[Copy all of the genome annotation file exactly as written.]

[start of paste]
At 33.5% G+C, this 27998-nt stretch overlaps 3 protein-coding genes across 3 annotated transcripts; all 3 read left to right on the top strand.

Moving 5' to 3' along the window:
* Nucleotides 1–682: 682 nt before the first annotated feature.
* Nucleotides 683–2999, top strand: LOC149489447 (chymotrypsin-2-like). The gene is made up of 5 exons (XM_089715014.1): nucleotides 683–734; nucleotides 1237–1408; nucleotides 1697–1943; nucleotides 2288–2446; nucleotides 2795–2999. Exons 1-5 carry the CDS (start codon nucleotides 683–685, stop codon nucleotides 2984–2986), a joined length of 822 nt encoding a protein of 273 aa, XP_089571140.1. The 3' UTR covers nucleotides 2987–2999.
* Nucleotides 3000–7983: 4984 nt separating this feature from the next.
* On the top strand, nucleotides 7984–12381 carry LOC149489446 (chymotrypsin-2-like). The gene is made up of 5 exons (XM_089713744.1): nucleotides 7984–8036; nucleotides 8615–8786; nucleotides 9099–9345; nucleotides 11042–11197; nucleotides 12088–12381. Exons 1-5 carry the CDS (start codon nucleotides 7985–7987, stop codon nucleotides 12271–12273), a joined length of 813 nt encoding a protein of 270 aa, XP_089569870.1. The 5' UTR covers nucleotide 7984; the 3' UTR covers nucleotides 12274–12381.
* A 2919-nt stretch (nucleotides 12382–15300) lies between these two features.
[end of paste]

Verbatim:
At 33.5% G+C, this 27998-nt stretch overlaps 3 protein-coding genes across 3 annotated transcripts; all 3 read left to right on the top strand.

Moving 5' to 3' along the window:
* Nucleotides 1–682: 682 nt before the first annotated feature.
* Nucleotides 683–2999, top strand: LOC149489447 (chymotrypsin-2-like). The gene is made up of 5 exons (XM_089715014.1): nucleotides 683–734; nucleotides 1237–1408; nucleotides 1697–1943; nucleotides 2288–2446; nucleotides 2795–2999. Exons 1-5 carry the CDS (start codon nucleotides 683–685, stop codon nucleotides 2984–2986), a joined length of 822 nt encoding a protein of 273 aa, XP_089571140.1. The 3' UTR covers nucleotides 2987–2999.
* Nucleotides 3000–7983: 4984 nt separating this feature from the next.
* On the top strand, nucleotides 7984–12381 carry LOC149489446 (chymotrypsin-2-like). The gene is made up of 5 exons (XM_089713744.1): nucleotides 7984–8036; nucleotides 8615–8786; nucleotides 9099–9345; nucleotides 11042–11197; nucleotides 12088–12381. Exons 1-5 carry the CDS (start codon nucleotides 7985–7987, stop codon nucleotides 12271–12273), a joined length of 813 nt encoding a protein of 270 aa, XP_089569870.1. The 5' UTR covers nucleotide 7984; the 3' UTR covers nucleotides 12274–12381.
* A 2919-nt stretch (nucleotides 12382–15300) lies between these two features.